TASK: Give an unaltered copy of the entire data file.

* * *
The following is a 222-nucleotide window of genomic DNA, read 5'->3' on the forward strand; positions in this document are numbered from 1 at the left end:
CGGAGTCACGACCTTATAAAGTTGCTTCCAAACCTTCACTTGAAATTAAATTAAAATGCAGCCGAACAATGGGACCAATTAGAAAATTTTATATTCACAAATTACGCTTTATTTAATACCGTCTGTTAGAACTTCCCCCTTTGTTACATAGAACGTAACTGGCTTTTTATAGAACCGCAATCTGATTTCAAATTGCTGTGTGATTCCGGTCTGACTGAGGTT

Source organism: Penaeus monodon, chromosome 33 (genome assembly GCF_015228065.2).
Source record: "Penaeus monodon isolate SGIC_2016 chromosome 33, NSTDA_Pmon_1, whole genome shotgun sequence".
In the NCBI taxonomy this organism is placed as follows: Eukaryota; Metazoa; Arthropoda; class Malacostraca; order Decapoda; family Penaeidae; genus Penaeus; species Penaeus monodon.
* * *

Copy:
The following is a 222-nucleotide window of genomic DNA, read 5'->3' on the forward strand; positions in this document are numbered from 1 at the left end:
CGGAGTCACGACCTTATAAAGTTGCTTCCAAACCTTCACTTGAAATTAAATTAAAATGCAGCCGAACAATGGGACCAATTAGAAAATTTTATATTCACAAATTACGCTTTATTTAATACCGTCTGTTAGAACTTCCCCCTTTGTTACATAGAACGTAACTGGCTTTTTATAGAACCGCAATCTGATTTCAAATTGCTGTGTGATTCCGGTCTGACTGAGGTT

Source organism: Penaeus monodon, chromosome 33 (genome assembly GCF_015228065.2).
Source record: "Penaeus monodon isolate SGIC_2016 chromosome 33, NSTDA_Pmon_1, whole genome shotgun sequence".
In the NCBI taxonomy this organism is placed as follows: Eukaryota; Metazoa; Arthropoda; class Malacostraca; order Decapoda; family Penaeidae; genus Penaeus; species Penaeus monodon.